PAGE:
Bill Leslie in the meantime had run down to Sparkes and borrowed his car and the whole Leslie family, with their meager belongings, were packed into that. Ena and myself with the parrot, two canaries in cages, three dogs and two cats, some boxes of provisions and a couple of suitcases squeezed into the Hillman. Our faithful Amat followed on his bicycle. And so we said "Goodbye" to 'Sunny Corner' for the first time.
The Leslie's went to friends in the vicinity of the Lembangweg while Ena and I descended with our menagerie on Ena's mother who was living in a small annexe on Dagoweg. She had already given refuge to a planter and his wife and two children who had had to flee from their Estate owing to the activities of the native 'rampokkers' or robbers. These robber bands which had sprung into existence like mushrooms all over the island coincidental with the landing of the Japs, and probably the result of carefully prepared fifth column work. In such a small house it was consequently a pretty tight squeeze but we got settled in somehow.
There would be no point in recording the events of this week in detail but I shall endeavour to give a brief description of this first period of Japanese occupation.
In the course of our first evening at Dagoweg 31e, the Japanese C in C spoke on the radio. He spoke, of course, in Japanese and this was afterwards translated into Dutch. He started off by reminding us that the Dutch East Indian Army no longer existed and, of course, had a lot to say regarding the blessings which the coming of the Sons of Heaven would bring to Java and the usual tosh about "a sphere of co-prosperity in South East Asia." Then he started a tirade against the Dutch for their having sent all Japanese who had elected to stay on in Java after the outbreak of hostilities to Australia.
There had indeed been about a thousand of such Japs who had submitted to internment in Java but it had been immediately realised that these had remained with a definite purpose and that Nippon was depending upon them for their knowledge of the country's affairs in many spheres if and when invasion and occupation should take place. No matter how much we had kidded ourselves as to the outcome of a Japanese attack on the island, the Japs themselves had had no doubts as to the outcome and had made their Trojan horse arrangement accordingly.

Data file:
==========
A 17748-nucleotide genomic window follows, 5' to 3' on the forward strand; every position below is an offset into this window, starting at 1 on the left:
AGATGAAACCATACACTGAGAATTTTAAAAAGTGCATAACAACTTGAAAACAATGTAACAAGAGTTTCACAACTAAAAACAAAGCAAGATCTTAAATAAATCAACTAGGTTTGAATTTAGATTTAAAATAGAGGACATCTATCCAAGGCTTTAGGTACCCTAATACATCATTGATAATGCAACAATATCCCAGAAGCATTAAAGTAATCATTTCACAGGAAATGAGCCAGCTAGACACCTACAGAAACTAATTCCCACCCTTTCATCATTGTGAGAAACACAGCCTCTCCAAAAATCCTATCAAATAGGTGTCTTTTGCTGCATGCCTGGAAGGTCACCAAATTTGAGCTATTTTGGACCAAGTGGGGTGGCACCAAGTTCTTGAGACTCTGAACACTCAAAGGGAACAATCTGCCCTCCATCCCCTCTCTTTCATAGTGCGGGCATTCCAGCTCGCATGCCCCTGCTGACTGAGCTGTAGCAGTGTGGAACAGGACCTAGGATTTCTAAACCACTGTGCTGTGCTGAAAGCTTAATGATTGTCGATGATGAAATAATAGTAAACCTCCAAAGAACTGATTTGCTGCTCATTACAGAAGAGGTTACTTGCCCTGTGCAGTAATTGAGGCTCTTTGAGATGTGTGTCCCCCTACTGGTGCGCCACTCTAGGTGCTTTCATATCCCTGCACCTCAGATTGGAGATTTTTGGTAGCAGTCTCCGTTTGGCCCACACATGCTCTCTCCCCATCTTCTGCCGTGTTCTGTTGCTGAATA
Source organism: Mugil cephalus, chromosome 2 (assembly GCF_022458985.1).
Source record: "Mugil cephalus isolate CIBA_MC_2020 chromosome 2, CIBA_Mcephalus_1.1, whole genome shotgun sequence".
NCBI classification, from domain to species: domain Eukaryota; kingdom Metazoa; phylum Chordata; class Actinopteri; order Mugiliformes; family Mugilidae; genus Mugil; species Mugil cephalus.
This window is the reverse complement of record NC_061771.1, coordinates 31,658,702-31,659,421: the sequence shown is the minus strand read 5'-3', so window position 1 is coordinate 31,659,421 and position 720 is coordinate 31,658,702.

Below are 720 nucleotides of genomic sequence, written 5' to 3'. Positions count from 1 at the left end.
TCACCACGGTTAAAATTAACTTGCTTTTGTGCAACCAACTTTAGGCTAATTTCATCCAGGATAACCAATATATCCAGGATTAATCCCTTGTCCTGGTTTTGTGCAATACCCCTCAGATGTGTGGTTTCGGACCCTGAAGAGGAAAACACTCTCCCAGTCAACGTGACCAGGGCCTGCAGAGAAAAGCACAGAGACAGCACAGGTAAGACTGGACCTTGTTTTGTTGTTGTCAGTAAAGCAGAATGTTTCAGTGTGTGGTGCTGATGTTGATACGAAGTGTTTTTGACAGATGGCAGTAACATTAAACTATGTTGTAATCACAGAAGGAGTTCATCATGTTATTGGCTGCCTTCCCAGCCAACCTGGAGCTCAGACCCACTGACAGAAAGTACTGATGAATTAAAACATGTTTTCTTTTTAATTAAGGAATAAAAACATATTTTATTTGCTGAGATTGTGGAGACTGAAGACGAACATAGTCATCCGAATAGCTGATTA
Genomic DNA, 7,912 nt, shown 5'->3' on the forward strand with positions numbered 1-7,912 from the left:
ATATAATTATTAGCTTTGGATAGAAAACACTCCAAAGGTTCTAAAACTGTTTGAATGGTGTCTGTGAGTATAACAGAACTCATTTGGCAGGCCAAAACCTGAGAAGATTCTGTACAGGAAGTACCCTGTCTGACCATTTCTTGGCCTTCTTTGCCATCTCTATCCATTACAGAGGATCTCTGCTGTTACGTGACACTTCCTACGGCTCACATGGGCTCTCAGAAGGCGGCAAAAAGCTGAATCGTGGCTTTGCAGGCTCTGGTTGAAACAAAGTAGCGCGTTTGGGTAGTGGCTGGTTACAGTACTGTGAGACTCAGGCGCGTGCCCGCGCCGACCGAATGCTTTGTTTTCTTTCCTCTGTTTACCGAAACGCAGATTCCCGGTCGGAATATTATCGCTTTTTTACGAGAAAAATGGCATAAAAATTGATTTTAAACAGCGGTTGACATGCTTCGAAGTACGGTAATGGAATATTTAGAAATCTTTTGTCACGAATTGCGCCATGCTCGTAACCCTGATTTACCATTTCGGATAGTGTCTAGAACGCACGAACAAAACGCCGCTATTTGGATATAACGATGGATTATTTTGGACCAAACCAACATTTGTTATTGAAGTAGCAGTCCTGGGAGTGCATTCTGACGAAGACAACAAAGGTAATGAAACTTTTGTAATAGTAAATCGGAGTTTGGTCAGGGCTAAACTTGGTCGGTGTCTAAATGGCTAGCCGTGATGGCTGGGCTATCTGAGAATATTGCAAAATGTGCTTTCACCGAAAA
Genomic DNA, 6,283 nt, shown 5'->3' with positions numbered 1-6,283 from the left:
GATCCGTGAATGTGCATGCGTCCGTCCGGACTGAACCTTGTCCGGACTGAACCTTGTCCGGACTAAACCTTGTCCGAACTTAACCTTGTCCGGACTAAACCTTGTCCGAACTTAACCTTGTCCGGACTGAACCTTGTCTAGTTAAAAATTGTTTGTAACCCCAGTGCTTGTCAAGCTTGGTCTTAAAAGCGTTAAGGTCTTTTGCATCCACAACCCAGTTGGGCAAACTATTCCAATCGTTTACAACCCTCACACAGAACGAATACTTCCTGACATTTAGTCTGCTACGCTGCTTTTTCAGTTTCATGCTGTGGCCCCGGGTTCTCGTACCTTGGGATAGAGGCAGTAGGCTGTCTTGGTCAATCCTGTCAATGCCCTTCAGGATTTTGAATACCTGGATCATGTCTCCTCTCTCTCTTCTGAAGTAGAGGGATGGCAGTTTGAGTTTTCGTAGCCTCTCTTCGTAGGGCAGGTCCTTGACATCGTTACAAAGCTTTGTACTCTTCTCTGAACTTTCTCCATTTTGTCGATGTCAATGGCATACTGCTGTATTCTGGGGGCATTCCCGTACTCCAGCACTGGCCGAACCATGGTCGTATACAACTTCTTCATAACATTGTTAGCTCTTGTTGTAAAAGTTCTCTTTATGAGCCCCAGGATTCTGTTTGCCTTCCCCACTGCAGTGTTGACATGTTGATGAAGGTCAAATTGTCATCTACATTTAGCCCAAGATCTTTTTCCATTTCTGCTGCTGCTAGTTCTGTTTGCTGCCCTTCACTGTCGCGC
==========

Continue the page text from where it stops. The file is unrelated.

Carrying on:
The Dutch authorities had, however, acutely and very secretly, sent all these Jap male internees off to Australia in good time before hand to an internment camp there, so that the Nips when they arrived in Java found themselves in a fearful muddle owing to their key personnel not being present to advise them. The C in C was terribly peeved about it and declared that the Japanese would be fully in their right if they were to transport all the Dutch in Java to the icy waters of Siberia. But as the Japanese were upright and humane people, they could not stoop to avenging the Dutch action in such a way.
He did not, of course, add that the upright and humane Japanese had even better ideas than this in regard to making the Dutch in Java pay for upsetting his applecart but then probably murder, torture and mass slow starvation were not looked upon by him in this light.
I saw the first Jap mechanised column enter Bandoeng from the West. Tank after rumbling tank lumbered past our office each bearing the Japanese flag and with one or more of the tank drivers grinning toothily like jacks in the box from the turrets. Apart from small groups of Indonesians, here and there at street corners, who waved and cheered, little enthusiasm was shown by the native population at the sight of their 'liberators'. But there is no doubt that the display of force which the Japs were able to present in the air and on the land must have made a great impression on the simple native mind.
**** to be continued.